From my experience, the prevalence of audit ratings across companies occurs because internal auditors are being responsive to the needs, expectations, and asks of stakeholders. Having served as CEO of the Institute of Internal Auditors for over twelve years, I experienced first hand how precious time is in an executive role with competing priorities, and how valuable it is to receive clear communication regarding which audit reports deserve an executive’s immediate attention. I once had a CEO tell me that he greatly values an overall rating for each audit report he receives. As he put it: “If the report is rated ‘satisfactory, I set it aside and probably won’t look at it again (relying instead on operating management to address any results or recommendations). If the report is rated ‘needs improvement,’ I put it in my inbox, and will prioritize a review of the results tomorrow. If it is rated ‘unsatisfactory,’ I put it in my briefcase to read on the train on the way home that evening.”
Our survey found a range of rating schemes that differed from department to department. The most common method —preferred by nearly 70% of respondents — is using adjectives (Satisfactory, Needs Improvement, Unsatisfactory) to summarize an audit report. A less popular method is a numerical rating scheme, with about 14% of respondents indicating they prefer this method. Considering auditors are typically criteria-focused, I expected more to prefer numerical ratings to adjectival ratings. Perhaps this is one of the factors that contributes to friction or tension between internal audit and operating management when ratings are assigned.
Another popular method used to distinguish audit reports is color-coding (e.g. red, amber, or green): almost half (47%) of respondents employ this rating scheme both in findings and in the title of report summaries. In particular, assigning color codes to risks observed, based on findings — e.g. a lack of adequate controls, heightened risk areas, controls that may leave the organization vulnerable — can be useful for directing a reader’s eyes to urgent areas requiring attention.
Our survey also found that nearly 70% of respondents also assign overall opinions on internal controls periodically to management and the board.
While there are benefits to doing so, I believe that assigning opinions creates potential risk for internal auditors. Whereas external auditors offer opinions based on a specific set of standards, there is sparse guidance for internal auditors regarding issuing opinions. This is why internal auditors must exercise caution whenever assigning opinions.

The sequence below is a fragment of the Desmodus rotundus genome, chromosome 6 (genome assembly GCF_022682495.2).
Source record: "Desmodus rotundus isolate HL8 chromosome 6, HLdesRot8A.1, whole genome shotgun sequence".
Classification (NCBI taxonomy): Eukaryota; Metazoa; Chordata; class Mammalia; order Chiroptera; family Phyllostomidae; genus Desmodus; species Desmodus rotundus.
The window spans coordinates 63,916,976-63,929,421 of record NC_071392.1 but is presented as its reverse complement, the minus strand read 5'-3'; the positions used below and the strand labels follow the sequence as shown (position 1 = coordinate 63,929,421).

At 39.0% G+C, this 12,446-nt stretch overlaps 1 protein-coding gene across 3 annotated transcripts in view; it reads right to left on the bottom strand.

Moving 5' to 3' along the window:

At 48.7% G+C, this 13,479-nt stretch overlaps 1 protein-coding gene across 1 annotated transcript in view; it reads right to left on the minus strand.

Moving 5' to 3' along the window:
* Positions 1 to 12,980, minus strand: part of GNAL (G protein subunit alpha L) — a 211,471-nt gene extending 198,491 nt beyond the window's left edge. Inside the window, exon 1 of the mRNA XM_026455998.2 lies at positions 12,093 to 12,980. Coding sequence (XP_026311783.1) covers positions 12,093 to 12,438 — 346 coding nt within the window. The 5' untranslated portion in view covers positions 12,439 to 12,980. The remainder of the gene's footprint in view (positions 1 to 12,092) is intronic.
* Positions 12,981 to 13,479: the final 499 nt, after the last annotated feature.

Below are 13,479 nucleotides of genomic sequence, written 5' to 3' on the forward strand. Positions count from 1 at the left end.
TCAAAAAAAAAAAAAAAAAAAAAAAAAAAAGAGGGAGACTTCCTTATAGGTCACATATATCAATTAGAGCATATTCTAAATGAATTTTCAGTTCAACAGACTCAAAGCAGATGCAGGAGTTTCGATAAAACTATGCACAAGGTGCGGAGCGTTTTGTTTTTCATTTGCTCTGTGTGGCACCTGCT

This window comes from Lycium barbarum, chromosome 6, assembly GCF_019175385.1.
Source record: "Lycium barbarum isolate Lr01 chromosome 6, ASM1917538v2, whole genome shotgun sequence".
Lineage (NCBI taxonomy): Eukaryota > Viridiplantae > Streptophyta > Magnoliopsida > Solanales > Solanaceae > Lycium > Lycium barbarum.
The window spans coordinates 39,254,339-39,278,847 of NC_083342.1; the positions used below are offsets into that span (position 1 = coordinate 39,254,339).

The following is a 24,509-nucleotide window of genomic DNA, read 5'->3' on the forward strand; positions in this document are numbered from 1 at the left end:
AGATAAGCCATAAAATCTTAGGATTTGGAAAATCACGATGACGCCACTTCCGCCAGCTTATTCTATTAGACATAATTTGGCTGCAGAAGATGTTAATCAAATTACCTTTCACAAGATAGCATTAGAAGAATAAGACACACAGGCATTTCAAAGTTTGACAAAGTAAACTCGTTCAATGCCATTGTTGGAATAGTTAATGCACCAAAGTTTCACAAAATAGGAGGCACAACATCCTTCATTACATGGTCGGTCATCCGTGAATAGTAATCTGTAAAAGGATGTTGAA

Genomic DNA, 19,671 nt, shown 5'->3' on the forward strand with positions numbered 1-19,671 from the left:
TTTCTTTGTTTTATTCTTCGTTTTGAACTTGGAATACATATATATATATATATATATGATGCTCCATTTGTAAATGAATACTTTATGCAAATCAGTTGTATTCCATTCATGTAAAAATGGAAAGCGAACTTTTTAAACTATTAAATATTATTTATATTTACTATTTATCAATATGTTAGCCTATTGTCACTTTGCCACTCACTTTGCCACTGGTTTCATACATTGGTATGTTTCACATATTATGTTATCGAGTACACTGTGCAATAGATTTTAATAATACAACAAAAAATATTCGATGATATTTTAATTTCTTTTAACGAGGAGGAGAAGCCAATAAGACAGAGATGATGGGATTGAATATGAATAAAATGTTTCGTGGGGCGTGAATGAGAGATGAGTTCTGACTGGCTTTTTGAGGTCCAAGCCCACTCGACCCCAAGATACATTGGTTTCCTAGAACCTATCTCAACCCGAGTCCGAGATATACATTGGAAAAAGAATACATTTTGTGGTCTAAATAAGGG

Always be sure to cite the scope of work you undertook when conveying an opinion, and avoid opinions that imply absolute assurance. Above all, be sure to communicate your opinion in a manner so that any reader can understand the basis for your conclusion, as well as any limitations to your opinion. An example of safeguarding your opinion by providing negative assurance is wording such as: “Based on the work we conducted… nothing came to our attention that would indicate the organization is not well-controlled.” In many cases, this caution can make the difference between an overall opinion on controls communicating an accurate basis for assurance vs absolute assurance.
As I’ve posited previously, audit ratings can be lights or lightning rods, and I still believe that internal auditors must understand the great power they wield when distributing ratings and opinions — and proceed with care. Another way to look at the metaphor is that audit ratings and opinions can either be lighthouses that shine a helpful light on areas for concern, or lightsabers that are weaponized and cause more damage than good by sparking discord between internal audit and management. As audit is a profession that heavily relies on its relationships with all of its stakeholders, audit leaders must be as diplomatic and conscientious as possible when assigning ratings — being mindful of preserving relationships for the future in the process of providing assurance.